In these economic times, many companies have seen dips in sales. That hasn’t been the case for Norcross-based Suniva, a manufacturer of high-efficiency silicon solar cells and modules. The company is sold-out several months in advance and is experiencing significant demand for its products both nationally and abroad.
“Last year, Suniva exported more than 90 percent of its product to Asia and Europe,” said Bryan Ashley, Suniva’s chief marketing officer. “In fact, Suniva outsources none of its production [and] is the only U.S. manufacturer of high-efficiency silicon solar cells that uses U.S. technology and U.S. production.”
Domestic production allows Suniva to employ a diverse American workforce—approximately a quarter of employees are military veterans and many others were hired from shuttered automotive plants.
The company’s high-efficiency monocrystalline silicon photovoltaic cells and modules convert solar energy to useable direct current electricity. Suniva claims to have a low-cost method for creating solar cells that will make their solar energy cost-competitive with fossil fuels. That led to a No. 2 ranking in the Wall Street Journal’s Top Ten Venture-Backed Clean Technology Companies two years in a row.
“[Suniva’s] solar cells and modules create electricity directly from sunlight,” said Ashley. “The company’s mission is to make its products the sensible choice for creating clean, earth-friendly power generation.”
The sun emits power and once it reaches Earth in the form of sunlight, that power can be captured to create usable energy. Suniva produces a solar cell that can convert 18 percent of the energy from the captured sunlight into solar power at a competitive price point. These 18 percent efficient cells are currently on the market, with 20 percent efficient cells are currently in production.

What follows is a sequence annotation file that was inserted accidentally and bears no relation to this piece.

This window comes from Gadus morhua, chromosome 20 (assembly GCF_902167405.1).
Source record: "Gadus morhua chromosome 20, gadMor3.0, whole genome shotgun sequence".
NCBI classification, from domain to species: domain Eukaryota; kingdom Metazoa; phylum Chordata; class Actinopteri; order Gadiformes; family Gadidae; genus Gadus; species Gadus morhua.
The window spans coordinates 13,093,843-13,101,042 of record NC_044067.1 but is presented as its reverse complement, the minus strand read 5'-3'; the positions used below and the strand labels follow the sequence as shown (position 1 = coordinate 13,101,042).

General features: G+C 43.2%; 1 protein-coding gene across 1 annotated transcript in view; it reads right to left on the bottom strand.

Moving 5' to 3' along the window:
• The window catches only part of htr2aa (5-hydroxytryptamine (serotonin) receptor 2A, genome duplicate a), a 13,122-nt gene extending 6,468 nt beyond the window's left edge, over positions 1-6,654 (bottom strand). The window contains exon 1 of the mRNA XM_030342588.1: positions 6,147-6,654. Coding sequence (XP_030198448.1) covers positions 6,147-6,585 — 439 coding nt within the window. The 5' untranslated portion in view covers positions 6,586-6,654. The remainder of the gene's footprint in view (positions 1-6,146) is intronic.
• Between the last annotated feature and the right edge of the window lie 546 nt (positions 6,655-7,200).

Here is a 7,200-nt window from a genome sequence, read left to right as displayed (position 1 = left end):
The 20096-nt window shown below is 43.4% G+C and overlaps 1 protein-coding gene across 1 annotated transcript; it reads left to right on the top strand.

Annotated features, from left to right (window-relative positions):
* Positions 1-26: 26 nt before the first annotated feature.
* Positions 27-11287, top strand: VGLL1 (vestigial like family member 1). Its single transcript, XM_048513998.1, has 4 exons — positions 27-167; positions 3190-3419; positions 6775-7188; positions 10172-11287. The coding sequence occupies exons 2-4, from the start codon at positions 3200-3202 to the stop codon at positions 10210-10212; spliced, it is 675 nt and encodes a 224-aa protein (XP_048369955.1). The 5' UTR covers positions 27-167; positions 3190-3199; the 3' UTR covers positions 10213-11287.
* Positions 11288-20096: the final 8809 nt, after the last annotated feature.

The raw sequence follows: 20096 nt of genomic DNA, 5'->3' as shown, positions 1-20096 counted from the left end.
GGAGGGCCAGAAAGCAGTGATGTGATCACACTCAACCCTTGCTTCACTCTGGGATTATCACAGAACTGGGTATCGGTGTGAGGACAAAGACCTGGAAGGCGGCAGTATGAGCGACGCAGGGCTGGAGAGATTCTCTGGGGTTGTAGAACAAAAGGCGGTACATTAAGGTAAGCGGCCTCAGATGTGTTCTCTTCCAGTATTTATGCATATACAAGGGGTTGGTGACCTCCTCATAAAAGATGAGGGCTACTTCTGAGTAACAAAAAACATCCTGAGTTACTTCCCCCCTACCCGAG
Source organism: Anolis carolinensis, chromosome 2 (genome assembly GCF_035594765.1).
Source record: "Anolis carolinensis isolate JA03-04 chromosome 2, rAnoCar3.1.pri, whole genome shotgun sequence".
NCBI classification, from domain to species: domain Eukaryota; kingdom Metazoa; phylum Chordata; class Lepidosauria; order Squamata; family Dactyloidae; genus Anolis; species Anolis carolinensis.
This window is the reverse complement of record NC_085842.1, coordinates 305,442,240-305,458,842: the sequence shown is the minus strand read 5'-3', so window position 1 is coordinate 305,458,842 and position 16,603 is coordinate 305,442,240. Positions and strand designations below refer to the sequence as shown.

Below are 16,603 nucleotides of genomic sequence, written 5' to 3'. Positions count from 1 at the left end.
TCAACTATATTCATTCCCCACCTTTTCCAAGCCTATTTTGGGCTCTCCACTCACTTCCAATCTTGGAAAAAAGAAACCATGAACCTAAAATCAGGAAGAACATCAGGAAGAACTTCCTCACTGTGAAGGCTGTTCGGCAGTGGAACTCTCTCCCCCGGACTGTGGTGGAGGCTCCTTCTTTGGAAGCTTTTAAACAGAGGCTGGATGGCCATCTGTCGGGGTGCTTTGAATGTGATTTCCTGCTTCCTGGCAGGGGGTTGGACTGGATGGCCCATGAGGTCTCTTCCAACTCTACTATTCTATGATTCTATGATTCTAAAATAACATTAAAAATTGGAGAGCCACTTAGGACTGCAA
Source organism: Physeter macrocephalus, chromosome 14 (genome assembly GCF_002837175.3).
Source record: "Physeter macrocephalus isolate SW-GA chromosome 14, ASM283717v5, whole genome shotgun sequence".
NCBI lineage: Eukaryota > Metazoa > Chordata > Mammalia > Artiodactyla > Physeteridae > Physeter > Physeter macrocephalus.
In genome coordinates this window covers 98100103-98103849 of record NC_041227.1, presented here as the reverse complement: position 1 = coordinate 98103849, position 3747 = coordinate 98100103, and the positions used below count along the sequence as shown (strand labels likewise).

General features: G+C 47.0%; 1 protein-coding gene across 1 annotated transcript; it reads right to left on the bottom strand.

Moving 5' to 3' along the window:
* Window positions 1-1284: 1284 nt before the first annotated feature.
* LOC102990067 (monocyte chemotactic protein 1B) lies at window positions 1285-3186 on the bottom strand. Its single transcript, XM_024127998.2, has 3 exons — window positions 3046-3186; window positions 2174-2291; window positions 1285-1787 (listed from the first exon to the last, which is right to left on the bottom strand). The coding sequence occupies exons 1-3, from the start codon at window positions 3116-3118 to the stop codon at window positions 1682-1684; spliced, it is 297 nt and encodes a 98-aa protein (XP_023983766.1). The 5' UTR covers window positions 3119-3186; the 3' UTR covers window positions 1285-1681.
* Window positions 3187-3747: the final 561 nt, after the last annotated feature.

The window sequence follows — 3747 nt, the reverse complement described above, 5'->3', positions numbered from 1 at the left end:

While the solar cells that Suniva creates are high-efficiency compared to many competitors, they are not the most efficient on the market, nor are they the least expensive. But the balance of low cost and efficiency has allowed Suniva to create a quality product in high demand.
The company was founded in 2007 by Dr. Ajeet Rohatgi. Rohatgi founded Georgia Tech’s photovoltaic (PV) research program in 1985. He is author of more than 375 technical papers – and he has created 15 world record cells. Suniva’s connection to Georgia Tech’s program has also allowed for exclusive rights to certain intellectual property and patents.
“The company’s technology and patents represent nearly two decades of silicon photovoltaic (PV) experience, exclusively licensed from Georgia Tech’s Center of Excellence in Photovoltaics (UCEP), led by Dr. Ajeet Rohatgi,” said Ashley.
After being approached by investors to form Suniva, Rohatgi founded the company which then raised over $130 million in start-up capital. Suniva now has a global customer base that includes India’s Titan Energy Systems, Germany-based Solon and Alpharetta-based United Renewable Energy.
Suniva solar cells have been used in projects such as The Plastiki Expedition, a boat made of recyclables that sailed across the Pacific Ocean in an effort to raise awareness on environmental issues. The boat was composed of approximately 12,500 reclaimed plastic soda bottles, and solar cells allowed the Plastiki boat to generate enough electricity to power navigation and communication systems.
Suniva solar cells were also used in the 2010 Shell Eco-Marathon Europe, a fuel-efficient car competition. In this competition, high school and college teams collaborate to build and test energy-efficient vehicles – the team that goes the furthest distance using the least amount of energy wins.
While Suniva is world-renowned, Ashley said the company – which employs just under 200 at its local headquarters – is pleased to call Norcross and Georgia’s Innovation Crescent home. “The company chose Norcross because of its proximity to Georgia Tech as well as the incentives offered by Gwinnett County’s economic development office.”